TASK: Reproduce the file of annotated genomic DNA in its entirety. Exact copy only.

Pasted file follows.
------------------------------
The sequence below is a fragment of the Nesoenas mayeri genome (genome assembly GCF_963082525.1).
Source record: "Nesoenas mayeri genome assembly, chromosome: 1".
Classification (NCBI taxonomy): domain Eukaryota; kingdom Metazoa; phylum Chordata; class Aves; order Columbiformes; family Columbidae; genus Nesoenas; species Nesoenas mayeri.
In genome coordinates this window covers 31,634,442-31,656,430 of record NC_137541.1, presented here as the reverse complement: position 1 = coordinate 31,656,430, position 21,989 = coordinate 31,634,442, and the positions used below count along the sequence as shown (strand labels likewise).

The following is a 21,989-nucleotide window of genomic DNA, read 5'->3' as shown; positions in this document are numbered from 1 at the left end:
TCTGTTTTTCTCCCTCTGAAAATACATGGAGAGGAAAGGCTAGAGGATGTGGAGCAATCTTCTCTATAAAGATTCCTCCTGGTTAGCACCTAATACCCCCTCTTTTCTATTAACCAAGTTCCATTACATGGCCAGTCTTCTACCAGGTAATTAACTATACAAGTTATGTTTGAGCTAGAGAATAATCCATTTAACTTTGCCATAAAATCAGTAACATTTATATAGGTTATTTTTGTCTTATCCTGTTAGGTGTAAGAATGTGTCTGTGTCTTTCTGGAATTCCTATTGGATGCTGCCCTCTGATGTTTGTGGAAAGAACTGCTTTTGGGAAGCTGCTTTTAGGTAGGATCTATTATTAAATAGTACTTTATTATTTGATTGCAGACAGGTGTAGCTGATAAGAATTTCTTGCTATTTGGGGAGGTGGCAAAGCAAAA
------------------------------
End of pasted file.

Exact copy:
The sequence below is a fragment of the Nesoenas mayeri genome (genome assembly GCF_963082525.1).
Source record: "Nesoenas mayeri genome assembly, chromosome: 1".
Classification (NCBI taxonomy): domain Eukaryota; kingdom Metazoa; phylum Chordata; class Aves; order Columbiformes; family Columbidae; genus Nesoenas; species Nesoenas mayeri.
In genome coordinates this window covers 31,634,442-31,656,430 of record NC_137541.1, presented here as the reverse complement: position 1 = coordinate 31,656,430, position 21,989 = coordinate 31,634,442, and the positions used below count along the sequence as shown (strand labels likewise).

The following is a 21,989-nucleotide window of genomic DNA, read 5'->3' as shown; positions in this document are numbered from 1 at the left end:
TCTGTTTTTCTCCCTCTGAAAATACATGGAGAGGAAAGGCTAGAGGATGTGGAGCAATCTTCTCTATAAAGATTCCTCCTGGTTAGCACCTAATACCCCCTCTTTTCTATTAACCAAGTTCCATTACATGGCCAGTCTTCTACCAGGTAATTAACTATACAAGTTATGTTTGAGCTAGAGAATAATCCATTTAACTTTGCCATAAAATCAGTAACATTTATATAGGTTATTTTTGTCTTATCCTGTTAGGTGTAAGAATGTGTCTGTGTCTTTCTGGAATTCCTATTGGATGCTGCCCTCTGATGTTTGTGGAAAGAACTGCTTTTGGGAAGCTGCTTTTAGGTAGGATCTATTATTAAATAGTACTTTATTATTTGATTGCAGACAGGTGTAGCTGATAAGAATTTCTTGCTATTTGGGGAGGTGGCAAAGCAAAA